As advertisers wait to see what the FTC will do after sending 700 warning letters related to influencers and incentivized reviews, the NAD has been resolving disputes on similar issues. Yesterday, NAD announced a new decision involving incentivized reviews. Although the decision is consistent with previous cases in this area, there are some nuances worth exploring.
Use of General Disclosures
Byte, a company that sells teeth aligner products, featured various customer reviews on its website. While some of those reviews were written by independent customers, others were written by customers who had received an incentive in exchange for the review. As our readers know, companies must disclose when reviews are incentivized. Here’s how Byte did it:
“We’ve asked our reviewers to share the good, the bad, and the ugly with us. These reviews may include ones where known purchasers were given free product in exchange for their honest opinions.”
Byte argued that this general disclosure was sufficient and that it was both impractical and unnecessary to individually flag each incentivized review. Although it may have been impractical to do so, NAD found that it was necessary. Readers should know specifically which reviews were incentivized.
Consumer Reviews on a Third-Party Site
NAD also considered whether customers reviews on BestCompany.com included the necessary disclosures. Byte argued that it should not be responsible for reviews on a third-party site that it does not control. Although that may be the correct analysis in many cases, the situation in this case was a little different.
NAD noted that Byte pays Best Company to solicit reviews and that it has a relationship with Best Company to promote its products. When “Best Company promotes Byte’s products as a result of this relationship, it is advertising for Byte.” Accordingly, “Byte has ultimate responsibility for advertising claims run by Best Company on its behalf” and Byte should have ensured the each incentive review included the necessary disclosures.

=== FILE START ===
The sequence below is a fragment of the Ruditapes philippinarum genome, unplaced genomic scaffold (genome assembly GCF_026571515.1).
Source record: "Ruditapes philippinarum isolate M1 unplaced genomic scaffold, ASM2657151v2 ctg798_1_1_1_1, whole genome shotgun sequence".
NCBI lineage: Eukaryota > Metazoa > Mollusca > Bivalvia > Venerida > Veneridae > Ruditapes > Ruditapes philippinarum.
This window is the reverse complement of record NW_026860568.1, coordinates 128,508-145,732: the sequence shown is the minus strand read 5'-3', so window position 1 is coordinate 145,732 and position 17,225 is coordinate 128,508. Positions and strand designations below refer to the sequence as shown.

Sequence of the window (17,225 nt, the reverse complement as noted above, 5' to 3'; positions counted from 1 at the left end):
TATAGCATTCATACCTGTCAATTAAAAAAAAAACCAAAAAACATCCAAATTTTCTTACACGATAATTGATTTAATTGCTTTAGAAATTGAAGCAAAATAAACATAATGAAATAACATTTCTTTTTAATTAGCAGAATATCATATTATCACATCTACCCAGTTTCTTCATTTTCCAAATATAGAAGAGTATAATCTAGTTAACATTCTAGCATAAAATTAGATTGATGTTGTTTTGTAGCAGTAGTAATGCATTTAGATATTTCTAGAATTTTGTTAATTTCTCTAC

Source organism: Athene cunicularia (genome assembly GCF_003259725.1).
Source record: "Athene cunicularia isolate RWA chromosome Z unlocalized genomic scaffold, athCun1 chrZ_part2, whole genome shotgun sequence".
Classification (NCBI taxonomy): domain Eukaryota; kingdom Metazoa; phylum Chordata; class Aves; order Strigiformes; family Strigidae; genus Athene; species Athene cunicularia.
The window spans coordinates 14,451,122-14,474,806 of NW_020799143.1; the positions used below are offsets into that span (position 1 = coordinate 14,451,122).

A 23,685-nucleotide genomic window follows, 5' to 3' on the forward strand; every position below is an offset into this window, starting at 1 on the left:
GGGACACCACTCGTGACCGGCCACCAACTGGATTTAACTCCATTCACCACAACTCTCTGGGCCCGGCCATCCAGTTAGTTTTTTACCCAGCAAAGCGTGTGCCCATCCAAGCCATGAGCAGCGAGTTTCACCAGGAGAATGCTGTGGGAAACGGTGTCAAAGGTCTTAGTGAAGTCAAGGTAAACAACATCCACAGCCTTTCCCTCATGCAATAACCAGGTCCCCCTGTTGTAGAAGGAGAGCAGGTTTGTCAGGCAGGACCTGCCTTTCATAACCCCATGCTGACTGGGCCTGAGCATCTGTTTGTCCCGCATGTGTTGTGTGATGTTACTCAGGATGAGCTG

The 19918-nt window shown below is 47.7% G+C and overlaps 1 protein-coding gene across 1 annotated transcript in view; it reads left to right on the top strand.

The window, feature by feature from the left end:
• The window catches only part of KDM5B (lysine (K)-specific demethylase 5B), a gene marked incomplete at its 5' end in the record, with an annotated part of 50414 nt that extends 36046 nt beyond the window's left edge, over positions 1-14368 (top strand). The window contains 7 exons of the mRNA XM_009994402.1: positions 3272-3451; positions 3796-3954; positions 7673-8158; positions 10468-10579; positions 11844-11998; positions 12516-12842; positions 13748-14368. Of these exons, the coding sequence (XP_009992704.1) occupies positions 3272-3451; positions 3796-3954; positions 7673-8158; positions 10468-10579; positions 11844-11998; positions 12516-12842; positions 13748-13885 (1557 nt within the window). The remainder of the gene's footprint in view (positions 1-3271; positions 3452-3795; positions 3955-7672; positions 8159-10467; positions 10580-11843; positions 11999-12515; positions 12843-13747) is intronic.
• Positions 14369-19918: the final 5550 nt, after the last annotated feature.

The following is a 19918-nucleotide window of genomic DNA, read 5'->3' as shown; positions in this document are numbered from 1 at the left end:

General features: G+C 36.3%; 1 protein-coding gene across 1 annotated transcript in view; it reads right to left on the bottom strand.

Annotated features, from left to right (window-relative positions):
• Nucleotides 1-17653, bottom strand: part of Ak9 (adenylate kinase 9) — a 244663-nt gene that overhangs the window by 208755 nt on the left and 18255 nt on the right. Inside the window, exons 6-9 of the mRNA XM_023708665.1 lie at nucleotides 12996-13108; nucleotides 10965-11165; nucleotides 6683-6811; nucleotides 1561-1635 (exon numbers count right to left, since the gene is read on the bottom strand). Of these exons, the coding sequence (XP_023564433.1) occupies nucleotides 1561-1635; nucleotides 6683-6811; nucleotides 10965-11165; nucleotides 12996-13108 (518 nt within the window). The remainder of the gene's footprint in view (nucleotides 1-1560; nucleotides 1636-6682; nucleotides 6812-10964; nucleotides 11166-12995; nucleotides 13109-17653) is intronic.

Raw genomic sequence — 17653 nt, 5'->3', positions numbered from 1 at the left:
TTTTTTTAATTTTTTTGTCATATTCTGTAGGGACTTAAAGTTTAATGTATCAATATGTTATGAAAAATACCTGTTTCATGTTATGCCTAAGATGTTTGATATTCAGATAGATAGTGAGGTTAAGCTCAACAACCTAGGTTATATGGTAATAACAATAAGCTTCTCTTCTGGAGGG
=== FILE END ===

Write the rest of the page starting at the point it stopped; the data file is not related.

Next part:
Best Company ranks various invisible braces on its site, and Byte took the top place in several areas. When a site has a connection to the companies it is reviewing, that must be disclosed. Best Company did that through a link at the top of the site labelled “Income Disclosure.” Consumers who clicked on that link would find a disclosure which stated, in part, that Best Company attempts to “partner with all the companies that we review, and may get compensated when you click or call them from our site.”
NAD found the disclosure wasn’t sufficient, for a number of reasons. Consumers would not see the disclosure, unless they clicked the link, and there was nothing about the link to suggest that consumers should click on it to understand Best Company’s relationship with the companies they reviewed. Moreover, even if consumers were to click on the link, they wouldn’t be able to tell which companies provided compensation. As above, a general disclosure is not enough.
This decision makes clear that advertisers need to clearly disclose when a reviewer – whether a customer or a review site – has a connection to the advertiser. That disclosure needs to be clear and specific, even if it difficult to make that happen. The decision also highlights the principle that if an advertiser engages another company to promote its products or services, the advertiser will likely be held responsible for the other company’s activities.